There’s a Japanese master called Bokoju. It was said of Bojoku that he was plump and rotund and a happy-go-lucky soul. Every morning when he woke up, he’d give a great big belly laugh that resounded through the 250 cells of the monastery. Every morning everybody woke up with that laughter, like to an alarm clock. The disciples were very curious to know what it was that made the master laugh but Bokoju wouldn’t say. There is another mystic called Kabir who wrote extraordinary mystical poems, and one of them begins with the line, “I laughed when they told me that the fish in the water is thirsty.”

We are all thirst aren’t we?

I read about a several American hunters traveling with natives in Africa and one of the hunters reported that whenever they were in danger, the natives looked at the white men with a strange kind of curiosity when they saw fear in their eyes. It was incomprehensible to the natives, like looking into the eyes of fishes who were afraid to get drowned.” Can you imagine a fish scared of drowning?

Again and again, the mystical teachers of the world have been posing this question. “Why are they unhappy?” “Why are they scared?”. And, of course, until one has seen Reality,  namely the kingdom of joy surrounding them, it will make sense to feel scared. It will make sense to be unhappy. When I talk about fear, I’m not talking about a present response to immediate danger—that, the animals have. I’m talking about fear of what’s going to come, fear of what’s going to happen. Fear of the future. For the mystics, this kind of fear doesn’t exist in their mind. My, what am extraordinary state to be in.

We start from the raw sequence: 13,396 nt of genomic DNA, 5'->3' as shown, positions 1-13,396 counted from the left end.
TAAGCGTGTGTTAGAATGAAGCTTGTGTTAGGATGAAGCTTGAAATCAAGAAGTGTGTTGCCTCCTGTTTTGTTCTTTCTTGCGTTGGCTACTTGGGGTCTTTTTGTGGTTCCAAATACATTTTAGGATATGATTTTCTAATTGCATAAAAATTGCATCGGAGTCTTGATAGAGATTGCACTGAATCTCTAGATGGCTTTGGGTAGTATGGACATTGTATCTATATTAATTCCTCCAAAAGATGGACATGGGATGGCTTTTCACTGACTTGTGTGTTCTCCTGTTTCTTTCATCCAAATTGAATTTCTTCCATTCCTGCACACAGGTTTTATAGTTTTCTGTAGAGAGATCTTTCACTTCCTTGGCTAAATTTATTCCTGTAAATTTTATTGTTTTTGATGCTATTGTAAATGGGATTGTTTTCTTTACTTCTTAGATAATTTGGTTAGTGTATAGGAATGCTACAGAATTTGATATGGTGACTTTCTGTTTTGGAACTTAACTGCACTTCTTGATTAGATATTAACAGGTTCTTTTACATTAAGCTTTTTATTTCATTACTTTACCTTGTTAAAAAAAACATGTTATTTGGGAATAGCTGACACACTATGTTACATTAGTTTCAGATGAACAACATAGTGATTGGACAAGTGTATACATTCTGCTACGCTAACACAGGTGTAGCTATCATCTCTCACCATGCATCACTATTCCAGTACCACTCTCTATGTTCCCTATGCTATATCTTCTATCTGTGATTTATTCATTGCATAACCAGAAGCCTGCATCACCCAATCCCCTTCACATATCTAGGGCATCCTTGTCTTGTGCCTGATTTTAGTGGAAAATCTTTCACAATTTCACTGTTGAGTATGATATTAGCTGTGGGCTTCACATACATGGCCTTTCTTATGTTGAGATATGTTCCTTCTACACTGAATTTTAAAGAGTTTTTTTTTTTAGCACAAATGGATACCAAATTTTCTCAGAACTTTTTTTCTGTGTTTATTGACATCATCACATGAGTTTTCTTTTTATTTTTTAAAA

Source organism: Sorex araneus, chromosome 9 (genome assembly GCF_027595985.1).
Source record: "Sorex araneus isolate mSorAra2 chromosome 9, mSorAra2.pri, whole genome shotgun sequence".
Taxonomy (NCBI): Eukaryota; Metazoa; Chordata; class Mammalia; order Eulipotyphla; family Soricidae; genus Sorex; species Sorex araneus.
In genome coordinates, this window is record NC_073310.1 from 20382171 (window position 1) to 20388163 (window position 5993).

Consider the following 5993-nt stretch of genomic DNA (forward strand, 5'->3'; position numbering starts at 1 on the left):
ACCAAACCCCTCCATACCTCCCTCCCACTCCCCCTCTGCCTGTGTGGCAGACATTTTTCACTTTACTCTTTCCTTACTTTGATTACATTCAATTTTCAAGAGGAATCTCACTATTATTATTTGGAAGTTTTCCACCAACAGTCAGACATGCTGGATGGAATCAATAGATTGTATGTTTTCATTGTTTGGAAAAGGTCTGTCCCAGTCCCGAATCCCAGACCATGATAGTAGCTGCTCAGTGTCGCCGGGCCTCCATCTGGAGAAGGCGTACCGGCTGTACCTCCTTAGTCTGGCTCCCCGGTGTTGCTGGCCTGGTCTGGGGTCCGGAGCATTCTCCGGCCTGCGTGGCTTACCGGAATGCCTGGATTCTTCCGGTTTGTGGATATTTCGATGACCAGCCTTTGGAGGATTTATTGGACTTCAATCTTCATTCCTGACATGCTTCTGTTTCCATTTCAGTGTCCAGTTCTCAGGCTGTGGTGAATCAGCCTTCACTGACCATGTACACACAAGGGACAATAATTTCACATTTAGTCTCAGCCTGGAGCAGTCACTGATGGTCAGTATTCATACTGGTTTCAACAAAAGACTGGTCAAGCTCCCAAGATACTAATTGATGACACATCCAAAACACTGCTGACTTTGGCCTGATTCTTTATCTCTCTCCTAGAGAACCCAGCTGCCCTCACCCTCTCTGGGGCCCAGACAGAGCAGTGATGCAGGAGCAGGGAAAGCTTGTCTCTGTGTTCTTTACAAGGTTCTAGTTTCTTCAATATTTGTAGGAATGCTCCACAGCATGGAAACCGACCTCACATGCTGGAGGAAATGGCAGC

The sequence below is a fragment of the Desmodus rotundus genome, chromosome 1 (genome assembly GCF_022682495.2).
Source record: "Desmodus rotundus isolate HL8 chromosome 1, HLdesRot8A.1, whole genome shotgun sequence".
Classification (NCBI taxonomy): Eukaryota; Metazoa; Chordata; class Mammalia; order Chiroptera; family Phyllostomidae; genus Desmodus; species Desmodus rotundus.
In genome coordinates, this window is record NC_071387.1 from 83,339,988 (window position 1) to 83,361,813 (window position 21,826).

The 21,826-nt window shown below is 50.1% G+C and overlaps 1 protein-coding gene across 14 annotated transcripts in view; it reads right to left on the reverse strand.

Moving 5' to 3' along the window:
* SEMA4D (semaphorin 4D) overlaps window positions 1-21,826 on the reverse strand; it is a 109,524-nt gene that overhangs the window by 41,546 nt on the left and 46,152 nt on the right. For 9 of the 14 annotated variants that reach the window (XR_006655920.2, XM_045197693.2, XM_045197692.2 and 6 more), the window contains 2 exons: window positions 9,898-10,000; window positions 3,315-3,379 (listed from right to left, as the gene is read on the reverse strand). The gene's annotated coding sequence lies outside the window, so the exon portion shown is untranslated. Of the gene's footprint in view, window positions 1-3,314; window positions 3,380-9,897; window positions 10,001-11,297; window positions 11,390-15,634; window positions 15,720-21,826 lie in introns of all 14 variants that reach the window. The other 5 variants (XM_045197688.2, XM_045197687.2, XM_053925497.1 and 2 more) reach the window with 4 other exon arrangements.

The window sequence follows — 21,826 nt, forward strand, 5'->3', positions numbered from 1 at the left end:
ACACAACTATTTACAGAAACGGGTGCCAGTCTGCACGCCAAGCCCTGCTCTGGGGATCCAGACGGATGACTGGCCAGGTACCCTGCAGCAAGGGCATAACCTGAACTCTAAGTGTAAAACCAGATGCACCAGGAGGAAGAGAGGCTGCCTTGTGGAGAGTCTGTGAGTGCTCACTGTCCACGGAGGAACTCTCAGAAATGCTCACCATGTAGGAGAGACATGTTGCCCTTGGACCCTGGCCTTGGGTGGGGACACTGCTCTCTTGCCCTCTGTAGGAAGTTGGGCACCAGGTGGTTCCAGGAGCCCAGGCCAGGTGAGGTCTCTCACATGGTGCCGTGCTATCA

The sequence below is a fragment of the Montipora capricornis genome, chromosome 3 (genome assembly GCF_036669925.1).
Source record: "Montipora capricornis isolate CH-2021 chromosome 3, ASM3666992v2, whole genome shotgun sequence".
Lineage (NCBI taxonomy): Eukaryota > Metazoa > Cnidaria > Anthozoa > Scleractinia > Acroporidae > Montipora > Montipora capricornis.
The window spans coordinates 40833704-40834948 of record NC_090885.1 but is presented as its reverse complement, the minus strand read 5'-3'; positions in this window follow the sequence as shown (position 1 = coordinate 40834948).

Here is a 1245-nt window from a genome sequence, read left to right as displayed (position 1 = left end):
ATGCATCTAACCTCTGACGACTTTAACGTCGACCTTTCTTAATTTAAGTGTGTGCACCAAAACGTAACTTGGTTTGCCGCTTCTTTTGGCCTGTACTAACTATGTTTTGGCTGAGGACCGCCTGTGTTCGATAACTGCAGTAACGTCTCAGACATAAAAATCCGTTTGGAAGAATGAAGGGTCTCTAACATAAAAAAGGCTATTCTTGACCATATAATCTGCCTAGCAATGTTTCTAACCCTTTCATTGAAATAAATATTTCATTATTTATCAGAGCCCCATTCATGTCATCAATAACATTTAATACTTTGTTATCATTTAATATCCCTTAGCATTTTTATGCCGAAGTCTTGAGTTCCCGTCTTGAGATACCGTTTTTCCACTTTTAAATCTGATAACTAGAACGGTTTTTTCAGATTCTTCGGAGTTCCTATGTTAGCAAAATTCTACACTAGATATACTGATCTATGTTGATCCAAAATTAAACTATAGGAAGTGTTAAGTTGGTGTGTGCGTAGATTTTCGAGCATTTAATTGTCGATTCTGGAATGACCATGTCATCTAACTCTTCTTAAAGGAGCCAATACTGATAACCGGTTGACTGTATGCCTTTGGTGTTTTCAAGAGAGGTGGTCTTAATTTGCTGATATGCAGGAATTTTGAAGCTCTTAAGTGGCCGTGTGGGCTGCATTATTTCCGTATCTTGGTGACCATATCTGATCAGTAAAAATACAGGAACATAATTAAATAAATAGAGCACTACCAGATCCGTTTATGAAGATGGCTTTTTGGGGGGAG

There’s another story about this, involving a camel caravan traveling across the Sahara Desert. The party pitches a tent for the night and the slaves drive pegs into the ground and tie the camels to the pegs. Then they come in to say to the master, “There are only nineteen pegs and we’ve got twenty camels. How do we tie the twentieth camel?”

“These camels are stupid animals,” the master said. “Just go through the motions of tying the camel and he’ll stay put all night,” which is what they did, and the camel stood there as if tied. Next morning when they lifted the tent and continued on their journey, the slaves came to say that all the camels were following except this one. This one refused to budge. And the master said, “You forgot to go through the motions of untying him.” So the slaves did this and the camel started moving with the others.

That is an image of the human condition. We’re scared about things that are not. We’re tied to things that don’t exist. They’re illusions. They’re falsehoods. They’re beliefs; they’re not realities. The agonies we go through over things and outcomes—convinced as we are that our happiness depends upon them, but it doesn’t. We don’t want to see  it. It is incredible that human beings would deceive themselves in this way of the peace and happiness that is our natural state that requires nothing other than our waking up to it.. This was what Bokoju, the Zen master, was laughing about.  He understand this because he had gone through it himself.